Paranoid, she knows. But as they say, that doesn’t mean…

Her thoughts are interrupted. A call from her mother.

She okays it, and the familiar features pop up on the window before her.

“Hey.”

“Hey, Janie. How’s things?”

“Things are good.” She even manages a smile. “Everything’s fine. Not long at all before my op, according to my rankings.”

The lie came easily, as it always does.

*

Next time she emerges from the clinic, Janie spots Lloyd in the park over the road, smoking a roll-up.

“Hey,” she says, joining him on the grass. And then she realises it’s not just a cig, but a joint.

There’s nothing wrong with that, of course. It’s a free world.

But the Trace always knows, and it would feed such anti-health behaviour into the stats. A shared joint or a couple of beers would be flagged as a big fat I Don’t Care and your ranking for suitability to receive care would plummet.

“Seriously, dude?” she says to Lloyd, eyebrows raised in what’s meant to be a hard stare.

He only giggles in response.

“What about your metrics?”

Now he shrugs.

When he offers her a puff, she declines.

“Come on, Jay,” he says to her. “Surely you cheat your Trace sometimes? How do you get by without the occasional spliff?”

She doesn’t answer. She didn’t even know you could cheat the Trace. Is there a way around the constant monitoring?

Sometime later, she says, tentatively, “So… How do you…?”

She sees in his eyes that he understands. She’s never done this before. Never cheated the system.

“There’s a hack,” he tells her with a lazy, stoned grin. “There’s always a hack.”

*

What is it they used to drum into you at school? There’s no such thing as a good drug. Even the most harmless illicit substance could act as a gateway drug to something more heavy.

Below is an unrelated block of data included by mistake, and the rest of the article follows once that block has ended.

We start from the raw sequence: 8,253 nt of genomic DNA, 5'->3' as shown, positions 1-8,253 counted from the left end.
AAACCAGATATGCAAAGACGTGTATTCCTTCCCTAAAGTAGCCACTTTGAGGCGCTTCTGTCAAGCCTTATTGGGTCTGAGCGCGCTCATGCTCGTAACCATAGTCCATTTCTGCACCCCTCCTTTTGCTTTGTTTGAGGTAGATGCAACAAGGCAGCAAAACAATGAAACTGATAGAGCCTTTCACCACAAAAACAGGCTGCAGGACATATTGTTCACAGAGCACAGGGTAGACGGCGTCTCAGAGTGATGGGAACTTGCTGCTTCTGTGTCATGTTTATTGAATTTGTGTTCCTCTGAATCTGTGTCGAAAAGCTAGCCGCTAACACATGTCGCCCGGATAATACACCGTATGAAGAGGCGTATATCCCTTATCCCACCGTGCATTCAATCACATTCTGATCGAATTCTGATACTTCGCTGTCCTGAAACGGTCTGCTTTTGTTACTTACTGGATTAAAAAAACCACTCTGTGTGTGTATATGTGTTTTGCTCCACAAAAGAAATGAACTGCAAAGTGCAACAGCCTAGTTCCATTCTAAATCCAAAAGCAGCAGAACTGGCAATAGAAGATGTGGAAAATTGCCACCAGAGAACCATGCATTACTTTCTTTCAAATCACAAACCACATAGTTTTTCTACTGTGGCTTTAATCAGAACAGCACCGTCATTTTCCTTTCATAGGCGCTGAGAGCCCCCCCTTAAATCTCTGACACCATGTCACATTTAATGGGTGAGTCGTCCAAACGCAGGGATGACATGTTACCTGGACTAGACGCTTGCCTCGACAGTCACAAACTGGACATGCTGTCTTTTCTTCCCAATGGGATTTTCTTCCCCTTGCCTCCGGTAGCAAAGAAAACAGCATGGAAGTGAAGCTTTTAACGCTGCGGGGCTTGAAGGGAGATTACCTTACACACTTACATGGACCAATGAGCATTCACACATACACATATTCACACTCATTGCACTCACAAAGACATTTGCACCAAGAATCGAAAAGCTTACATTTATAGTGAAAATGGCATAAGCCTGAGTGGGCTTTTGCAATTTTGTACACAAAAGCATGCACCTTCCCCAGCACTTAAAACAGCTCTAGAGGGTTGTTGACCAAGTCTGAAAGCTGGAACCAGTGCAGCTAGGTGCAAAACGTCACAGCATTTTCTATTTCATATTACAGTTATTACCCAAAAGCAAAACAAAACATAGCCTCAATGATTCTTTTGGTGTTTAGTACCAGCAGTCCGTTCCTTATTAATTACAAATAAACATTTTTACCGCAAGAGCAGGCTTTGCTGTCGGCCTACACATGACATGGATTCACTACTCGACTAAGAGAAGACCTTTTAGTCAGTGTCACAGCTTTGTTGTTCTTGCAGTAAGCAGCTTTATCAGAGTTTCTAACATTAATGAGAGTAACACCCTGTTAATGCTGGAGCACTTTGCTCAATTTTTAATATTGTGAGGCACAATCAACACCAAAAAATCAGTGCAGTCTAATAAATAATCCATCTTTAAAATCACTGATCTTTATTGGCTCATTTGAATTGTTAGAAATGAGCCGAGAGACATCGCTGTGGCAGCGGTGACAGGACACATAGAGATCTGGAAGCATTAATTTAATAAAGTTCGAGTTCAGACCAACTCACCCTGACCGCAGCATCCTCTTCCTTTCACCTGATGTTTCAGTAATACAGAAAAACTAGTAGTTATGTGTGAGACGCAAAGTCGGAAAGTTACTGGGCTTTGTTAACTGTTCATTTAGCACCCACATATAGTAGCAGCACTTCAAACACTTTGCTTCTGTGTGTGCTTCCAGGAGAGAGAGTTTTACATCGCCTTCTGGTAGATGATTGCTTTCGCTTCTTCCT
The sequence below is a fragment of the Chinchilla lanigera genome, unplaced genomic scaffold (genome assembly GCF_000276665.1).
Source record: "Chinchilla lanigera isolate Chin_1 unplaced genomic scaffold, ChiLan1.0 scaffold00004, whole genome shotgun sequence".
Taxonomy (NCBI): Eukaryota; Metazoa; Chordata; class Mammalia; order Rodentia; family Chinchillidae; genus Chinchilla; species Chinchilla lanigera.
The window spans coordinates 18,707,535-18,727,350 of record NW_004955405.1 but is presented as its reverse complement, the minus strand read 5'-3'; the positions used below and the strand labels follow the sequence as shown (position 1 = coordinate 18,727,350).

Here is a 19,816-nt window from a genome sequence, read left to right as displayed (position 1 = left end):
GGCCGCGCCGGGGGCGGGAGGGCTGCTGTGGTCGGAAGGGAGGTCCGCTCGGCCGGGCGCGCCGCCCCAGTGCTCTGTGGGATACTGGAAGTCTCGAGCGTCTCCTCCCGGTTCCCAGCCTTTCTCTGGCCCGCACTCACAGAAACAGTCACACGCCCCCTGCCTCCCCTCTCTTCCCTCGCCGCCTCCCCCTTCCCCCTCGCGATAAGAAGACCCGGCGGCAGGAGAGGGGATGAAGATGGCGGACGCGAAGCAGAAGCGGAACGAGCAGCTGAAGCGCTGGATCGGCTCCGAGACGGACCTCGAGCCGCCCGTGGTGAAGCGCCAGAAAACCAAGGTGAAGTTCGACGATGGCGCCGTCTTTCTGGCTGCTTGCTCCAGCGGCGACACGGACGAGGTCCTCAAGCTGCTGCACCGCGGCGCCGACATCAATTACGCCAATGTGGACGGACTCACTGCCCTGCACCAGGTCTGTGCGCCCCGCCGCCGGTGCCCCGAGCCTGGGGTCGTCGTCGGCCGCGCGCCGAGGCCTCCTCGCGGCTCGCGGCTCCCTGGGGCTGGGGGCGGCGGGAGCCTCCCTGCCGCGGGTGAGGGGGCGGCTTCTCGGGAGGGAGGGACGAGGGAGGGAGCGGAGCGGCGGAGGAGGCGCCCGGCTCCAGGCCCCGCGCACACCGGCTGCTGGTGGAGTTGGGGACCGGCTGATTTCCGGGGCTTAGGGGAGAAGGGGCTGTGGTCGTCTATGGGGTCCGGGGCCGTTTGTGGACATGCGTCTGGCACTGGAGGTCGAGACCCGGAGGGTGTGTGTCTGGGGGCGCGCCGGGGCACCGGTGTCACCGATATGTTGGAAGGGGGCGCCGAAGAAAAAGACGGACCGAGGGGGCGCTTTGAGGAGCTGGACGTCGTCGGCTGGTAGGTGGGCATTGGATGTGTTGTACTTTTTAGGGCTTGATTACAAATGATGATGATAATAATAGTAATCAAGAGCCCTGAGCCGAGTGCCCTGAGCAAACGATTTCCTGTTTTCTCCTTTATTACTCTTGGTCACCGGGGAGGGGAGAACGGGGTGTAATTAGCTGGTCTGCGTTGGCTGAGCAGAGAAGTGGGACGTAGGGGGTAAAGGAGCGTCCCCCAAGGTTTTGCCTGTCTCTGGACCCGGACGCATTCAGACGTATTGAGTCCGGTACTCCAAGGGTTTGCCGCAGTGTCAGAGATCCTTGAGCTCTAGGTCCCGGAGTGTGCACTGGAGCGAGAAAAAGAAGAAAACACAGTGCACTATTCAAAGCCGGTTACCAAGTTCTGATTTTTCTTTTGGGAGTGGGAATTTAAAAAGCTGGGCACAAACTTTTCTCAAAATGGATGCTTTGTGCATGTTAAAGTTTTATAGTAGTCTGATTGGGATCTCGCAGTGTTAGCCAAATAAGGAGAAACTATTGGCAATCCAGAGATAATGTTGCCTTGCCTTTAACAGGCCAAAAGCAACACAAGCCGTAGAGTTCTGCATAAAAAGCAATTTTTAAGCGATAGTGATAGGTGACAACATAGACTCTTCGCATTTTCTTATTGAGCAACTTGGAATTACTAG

That’s what it’s like. Not the handful of joints Janie has smoked since Lloyd shared the hack, or the moodies he’s passed on to her.

The hack itself is the gateway drug for her. Because once you’ve cheated the Trace once, then why not do it again? Why not look for other hacks?

Sitting in their room at the clinic, with its flowery wallpaper and the picture windows overlooking the bird feeders, Janie glances across at Lloyd. He looks chilled, and now she knows why he finds it so easy to relax.

“Hey, Lloyd.”

“What’s up?”

“My ranking. It’s going nowhere.” For weeks now her ranking has been fluctuating at around the same level; she’s making no progress towards the op.

“They like it that way, don’t they? There’s more money for the med firms in long-term care than in fixing us, isn’t there?”

Lloyd has just said out loud what has been nagging at the back of Janie’s mind, that there is no way out of this for someone like her. Worse, because if the financial metrics in the system change so that the Safety Net can no longer support this kind of care, then what will become of her?

“So,” she says to Lloyd. “This hack…” The hack works by modifying the data her Trace sends back to the system, checking for warning flags and altering them before they’re recorded. An algorithm riding on the back of all the other algorithms.